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helation Therapy

Lactic acid from muscle effort-a natural chelator

Dr Johan Bjorksten (1981) states: 'Lactic acid is not as effective as EDTA in speed, but given enough time to act, it seems comparable in total removal of chelatable metal'.

To achieve this effect, lactic acid levels have to be raised regularly and for sustained periods via endurance exercise patterns such as walking, swimming, cycling, etc. This must not be confused with aerobic exercise in which specific cardiovascular training is taking place only if a specific degree of effort is sustained (see Chapter 8 on aerobic principles). In order to achieve the lactic acid chelating effect it is more important that duration (time spent exercising) is focused on rather than degree of effort.

A combination of Dr Rinse's formula and regular exercise offers a means of self­chelation of quite considerable sophistication.

However, when we speak of oral chelation it is to oral EDTA that we should really be looking.

EDTA as an oral supplement

A leading British firm supplies practitioners with their EDTA Complex supplement, which is based on a formula originally used in the clinic of Dr Josef Issels in West Germany and later used extensively in Australia by biologist and naturopath John Stirling.

Stirling says:

    EDTA is usually degraded in the stomach and when given orally is of little value, with approximately only 5 per cent being absorbed. However, when granulated and enteric coated, then pressed into a tablet and coated again, the absorption factor is almost 100 per cent.

This company is presently accumulating anecdotal evidence for the effectiveness of EDTA Complex. The tablets contain 150 mg of ethylene diamine­tetra­acetic acid with 100 mg of vitamin C and 100 IU of vitamin E. Suggested dose is one tablet morning and night, with food.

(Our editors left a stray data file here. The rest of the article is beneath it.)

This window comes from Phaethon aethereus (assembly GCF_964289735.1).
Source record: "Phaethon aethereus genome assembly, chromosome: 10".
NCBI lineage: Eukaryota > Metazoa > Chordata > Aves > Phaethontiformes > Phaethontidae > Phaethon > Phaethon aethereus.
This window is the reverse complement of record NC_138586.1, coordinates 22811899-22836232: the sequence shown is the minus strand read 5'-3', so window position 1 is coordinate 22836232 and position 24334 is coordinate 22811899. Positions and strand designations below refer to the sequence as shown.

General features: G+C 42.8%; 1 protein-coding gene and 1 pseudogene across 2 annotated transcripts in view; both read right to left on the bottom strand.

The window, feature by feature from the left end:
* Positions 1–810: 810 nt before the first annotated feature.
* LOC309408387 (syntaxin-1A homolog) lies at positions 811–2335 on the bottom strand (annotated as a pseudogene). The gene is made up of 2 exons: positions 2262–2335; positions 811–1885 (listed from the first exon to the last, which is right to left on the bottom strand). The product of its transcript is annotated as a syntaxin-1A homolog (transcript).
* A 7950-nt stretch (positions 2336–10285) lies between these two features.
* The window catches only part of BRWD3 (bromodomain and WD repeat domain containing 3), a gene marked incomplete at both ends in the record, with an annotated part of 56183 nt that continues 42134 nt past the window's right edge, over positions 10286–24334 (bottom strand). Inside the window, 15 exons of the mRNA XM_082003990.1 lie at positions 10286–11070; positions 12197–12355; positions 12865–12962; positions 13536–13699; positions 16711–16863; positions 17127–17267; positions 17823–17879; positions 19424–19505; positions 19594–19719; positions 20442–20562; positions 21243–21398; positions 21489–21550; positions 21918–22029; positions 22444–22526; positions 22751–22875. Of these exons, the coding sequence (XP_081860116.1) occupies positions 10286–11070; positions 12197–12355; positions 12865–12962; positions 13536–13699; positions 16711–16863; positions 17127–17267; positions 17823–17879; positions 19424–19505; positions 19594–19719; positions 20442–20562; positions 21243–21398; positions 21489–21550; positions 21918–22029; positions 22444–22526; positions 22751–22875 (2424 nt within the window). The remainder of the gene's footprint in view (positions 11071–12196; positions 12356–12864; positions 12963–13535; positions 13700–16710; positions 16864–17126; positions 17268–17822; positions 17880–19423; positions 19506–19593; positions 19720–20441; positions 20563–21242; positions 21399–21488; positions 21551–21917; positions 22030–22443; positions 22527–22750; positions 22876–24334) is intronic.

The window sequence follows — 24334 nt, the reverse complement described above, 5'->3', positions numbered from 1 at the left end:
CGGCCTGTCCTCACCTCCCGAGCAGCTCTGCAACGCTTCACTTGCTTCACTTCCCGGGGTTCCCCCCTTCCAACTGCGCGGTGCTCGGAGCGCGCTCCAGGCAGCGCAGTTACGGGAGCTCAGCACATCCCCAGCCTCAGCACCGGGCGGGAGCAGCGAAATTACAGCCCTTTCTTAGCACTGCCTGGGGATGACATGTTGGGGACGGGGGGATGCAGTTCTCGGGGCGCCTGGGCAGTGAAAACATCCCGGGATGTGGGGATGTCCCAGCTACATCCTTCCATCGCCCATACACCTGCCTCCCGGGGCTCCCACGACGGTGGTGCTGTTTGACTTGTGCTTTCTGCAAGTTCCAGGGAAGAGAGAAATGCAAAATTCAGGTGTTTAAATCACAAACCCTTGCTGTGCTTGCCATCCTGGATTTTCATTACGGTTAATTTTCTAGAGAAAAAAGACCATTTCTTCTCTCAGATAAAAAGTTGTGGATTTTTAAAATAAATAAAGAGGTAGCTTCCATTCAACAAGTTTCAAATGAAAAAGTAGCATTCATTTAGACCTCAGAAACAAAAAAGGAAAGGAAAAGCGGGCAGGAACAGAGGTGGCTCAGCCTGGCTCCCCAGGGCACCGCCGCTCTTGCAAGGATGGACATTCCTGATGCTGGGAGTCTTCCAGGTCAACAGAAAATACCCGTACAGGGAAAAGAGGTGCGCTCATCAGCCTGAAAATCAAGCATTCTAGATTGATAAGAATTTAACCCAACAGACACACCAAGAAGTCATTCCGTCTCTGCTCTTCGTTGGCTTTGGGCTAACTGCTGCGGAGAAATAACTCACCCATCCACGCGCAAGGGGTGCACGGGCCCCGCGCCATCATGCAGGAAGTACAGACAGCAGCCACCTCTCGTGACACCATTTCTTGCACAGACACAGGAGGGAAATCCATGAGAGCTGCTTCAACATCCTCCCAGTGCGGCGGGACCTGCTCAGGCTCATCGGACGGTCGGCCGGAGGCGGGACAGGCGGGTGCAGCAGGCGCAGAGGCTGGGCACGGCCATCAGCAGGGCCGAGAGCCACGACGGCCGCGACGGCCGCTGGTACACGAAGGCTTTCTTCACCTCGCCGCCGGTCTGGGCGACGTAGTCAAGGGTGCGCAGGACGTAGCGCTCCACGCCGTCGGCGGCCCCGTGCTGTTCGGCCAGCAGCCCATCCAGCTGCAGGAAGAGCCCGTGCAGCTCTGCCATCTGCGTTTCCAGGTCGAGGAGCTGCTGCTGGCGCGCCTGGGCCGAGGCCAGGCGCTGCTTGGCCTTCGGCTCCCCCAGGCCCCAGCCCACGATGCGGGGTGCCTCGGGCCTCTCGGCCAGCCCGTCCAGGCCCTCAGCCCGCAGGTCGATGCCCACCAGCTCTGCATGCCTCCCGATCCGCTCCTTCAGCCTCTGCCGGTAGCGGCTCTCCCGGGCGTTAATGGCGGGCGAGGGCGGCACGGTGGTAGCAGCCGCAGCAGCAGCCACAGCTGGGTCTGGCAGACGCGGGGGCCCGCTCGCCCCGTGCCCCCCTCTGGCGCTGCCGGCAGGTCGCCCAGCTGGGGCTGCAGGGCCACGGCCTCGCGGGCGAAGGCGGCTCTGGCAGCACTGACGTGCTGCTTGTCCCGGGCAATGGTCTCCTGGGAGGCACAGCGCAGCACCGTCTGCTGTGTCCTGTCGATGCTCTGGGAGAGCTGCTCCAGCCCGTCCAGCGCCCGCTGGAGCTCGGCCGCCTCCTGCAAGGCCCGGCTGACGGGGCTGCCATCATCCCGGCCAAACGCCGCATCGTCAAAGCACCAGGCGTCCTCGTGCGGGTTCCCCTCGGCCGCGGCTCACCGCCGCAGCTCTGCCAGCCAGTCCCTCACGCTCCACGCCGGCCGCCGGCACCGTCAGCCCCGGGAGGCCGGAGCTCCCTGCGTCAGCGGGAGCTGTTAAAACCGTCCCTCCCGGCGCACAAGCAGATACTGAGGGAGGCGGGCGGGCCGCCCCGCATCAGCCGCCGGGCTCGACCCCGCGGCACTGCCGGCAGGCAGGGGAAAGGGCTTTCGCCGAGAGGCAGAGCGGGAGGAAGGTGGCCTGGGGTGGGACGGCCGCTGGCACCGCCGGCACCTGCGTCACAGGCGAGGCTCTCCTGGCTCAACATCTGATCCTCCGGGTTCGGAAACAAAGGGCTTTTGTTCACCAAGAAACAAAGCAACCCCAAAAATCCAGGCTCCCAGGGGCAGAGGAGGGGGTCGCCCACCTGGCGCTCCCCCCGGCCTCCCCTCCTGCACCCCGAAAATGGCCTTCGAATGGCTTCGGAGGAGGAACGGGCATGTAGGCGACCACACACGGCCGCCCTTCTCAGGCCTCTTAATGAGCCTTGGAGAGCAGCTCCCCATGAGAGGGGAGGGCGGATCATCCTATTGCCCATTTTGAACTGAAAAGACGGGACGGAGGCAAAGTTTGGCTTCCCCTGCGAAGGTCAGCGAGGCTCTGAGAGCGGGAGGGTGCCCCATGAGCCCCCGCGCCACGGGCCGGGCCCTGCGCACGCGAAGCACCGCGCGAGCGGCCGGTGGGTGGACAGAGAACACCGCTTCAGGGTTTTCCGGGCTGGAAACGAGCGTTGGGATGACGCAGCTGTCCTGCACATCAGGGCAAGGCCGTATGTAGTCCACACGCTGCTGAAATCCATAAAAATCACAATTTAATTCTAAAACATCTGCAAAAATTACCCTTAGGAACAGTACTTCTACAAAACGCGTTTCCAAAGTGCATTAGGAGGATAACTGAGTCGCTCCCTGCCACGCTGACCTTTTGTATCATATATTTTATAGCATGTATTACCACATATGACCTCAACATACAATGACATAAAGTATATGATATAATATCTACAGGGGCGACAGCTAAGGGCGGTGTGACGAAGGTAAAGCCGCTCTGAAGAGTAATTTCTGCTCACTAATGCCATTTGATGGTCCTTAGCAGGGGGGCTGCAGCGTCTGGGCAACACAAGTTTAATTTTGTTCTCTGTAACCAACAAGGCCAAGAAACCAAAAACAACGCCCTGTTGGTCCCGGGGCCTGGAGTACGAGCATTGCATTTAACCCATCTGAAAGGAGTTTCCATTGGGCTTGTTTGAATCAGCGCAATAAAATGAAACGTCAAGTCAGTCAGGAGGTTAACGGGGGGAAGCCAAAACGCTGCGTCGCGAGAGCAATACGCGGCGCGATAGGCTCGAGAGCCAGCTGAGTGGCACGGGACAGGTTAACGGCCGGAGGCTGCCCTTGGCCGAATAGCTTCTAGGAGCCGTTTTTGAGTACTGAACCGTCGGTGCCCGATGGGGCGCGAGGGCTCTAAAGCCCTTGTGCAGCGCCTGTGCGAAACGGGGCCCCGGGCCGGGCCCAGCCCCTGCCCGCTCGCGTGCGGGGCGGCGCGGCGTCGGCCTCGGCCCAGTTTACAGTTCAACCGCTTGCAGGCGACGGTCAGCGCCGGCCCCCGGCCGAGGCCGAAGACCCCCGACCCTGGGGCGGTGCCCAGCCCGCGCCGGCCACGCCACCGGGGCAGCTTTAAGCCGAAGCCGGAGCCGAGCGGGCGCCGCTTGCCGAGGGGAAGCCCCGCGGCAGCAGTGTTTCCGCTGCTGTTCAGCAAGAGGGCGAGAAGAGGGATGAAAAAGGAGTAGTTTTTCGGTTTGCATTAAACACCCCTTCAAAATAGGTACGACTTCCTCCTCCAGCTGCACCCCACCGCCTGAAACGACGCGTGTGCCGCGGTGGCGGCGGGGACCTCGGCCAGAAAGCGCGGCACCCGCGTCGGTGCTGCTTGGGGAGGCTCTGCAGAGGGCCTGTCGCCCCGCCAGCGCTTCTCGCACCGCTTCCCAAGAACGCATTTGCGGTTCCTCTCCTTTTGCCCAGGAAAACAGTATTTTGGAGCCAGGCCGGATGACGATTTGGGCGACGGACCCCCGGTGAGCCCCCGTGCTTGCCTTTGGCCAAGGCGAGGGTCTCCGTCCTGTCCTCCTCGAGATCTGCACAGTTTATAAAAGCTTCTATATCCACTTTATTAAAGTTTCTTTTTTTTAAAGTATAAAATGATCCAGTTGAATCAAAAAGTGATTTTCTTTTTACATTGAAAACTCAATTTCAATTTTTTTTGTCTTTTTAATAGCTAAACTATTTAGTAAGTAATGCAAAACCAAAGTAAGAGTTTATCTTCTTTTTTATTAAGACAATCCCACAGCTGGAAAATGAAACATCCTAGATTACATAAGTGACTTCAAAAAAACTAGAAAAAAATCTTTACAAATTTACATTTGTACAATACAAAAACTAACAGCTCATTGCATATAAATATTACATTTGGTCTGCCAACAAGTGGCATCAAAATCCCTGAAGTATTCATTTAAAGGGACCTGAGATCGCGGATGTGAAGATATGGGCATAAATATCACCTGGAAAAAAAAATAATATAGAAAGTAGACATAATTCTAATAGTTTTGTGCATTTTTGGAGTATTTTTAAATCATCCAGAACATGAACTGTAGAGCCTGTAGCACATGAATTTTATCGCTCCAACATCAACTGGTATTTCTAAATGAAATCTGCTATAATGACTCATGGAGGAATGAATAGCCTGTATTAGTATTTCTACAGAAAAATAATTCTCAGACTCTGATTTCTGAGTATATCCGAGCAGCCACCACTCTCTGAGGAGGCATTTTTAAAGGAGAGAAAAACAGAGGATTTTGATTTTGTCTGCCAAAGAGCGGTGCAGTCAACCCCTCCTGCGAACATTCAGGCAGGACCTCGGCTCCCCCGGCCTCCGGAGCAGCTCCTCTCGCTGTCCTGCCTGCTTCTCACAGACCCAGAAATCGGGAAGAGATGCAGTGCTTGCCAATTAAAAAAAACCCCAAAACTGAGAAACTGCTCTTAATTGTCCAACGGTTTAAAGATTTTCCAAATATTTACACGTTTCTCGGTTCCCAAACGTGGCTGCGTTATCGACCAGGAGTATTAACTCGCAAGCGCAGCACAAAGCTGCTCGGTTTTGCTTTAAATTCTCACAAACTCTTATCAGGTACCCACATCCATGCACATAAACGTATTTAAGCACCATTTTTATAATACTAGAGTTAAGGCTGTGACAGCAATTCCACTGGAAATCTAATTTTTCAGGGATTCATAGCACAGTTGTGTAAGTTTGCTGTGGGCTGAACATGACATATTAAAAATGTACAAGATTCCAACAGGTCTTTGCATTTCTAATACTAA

Stirling recommends it as a strong supportive agent along with diet and a correct organic mineral replacement therapy:

    The major advantage of using low­dose EDTA orally is that it is non­invasive, does not require electrolyte monitoring as the IV form does, and can be used as a long­term method to slowly remove toxic metals and arterial plaque from the system.

Stirling is also in favour of the oral form because he prefers to avoid any possibility of toxic overload on the kidneys and liver, the main organs of elimination that are used in taking chelated material out of the body.

Kidney function is not upset by this approach any more than it is in intravenous applications, and if there are concerns regarding kidney function this should be monitored during any course of treatment. No electrolyte imbalances have been observed with oral use of EDTA and diarrhoea is rarely a side-effect.

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About The Author
A practicing naturopath, osteopath, and acupuncturist in the United Kingdom, with over forty years clinical experience, Chaitow is Editor-in-Chief, of the Journal of Bodywork and Movement Therapies. He regularly lectures in the United States as well as Europe where he instructs......more
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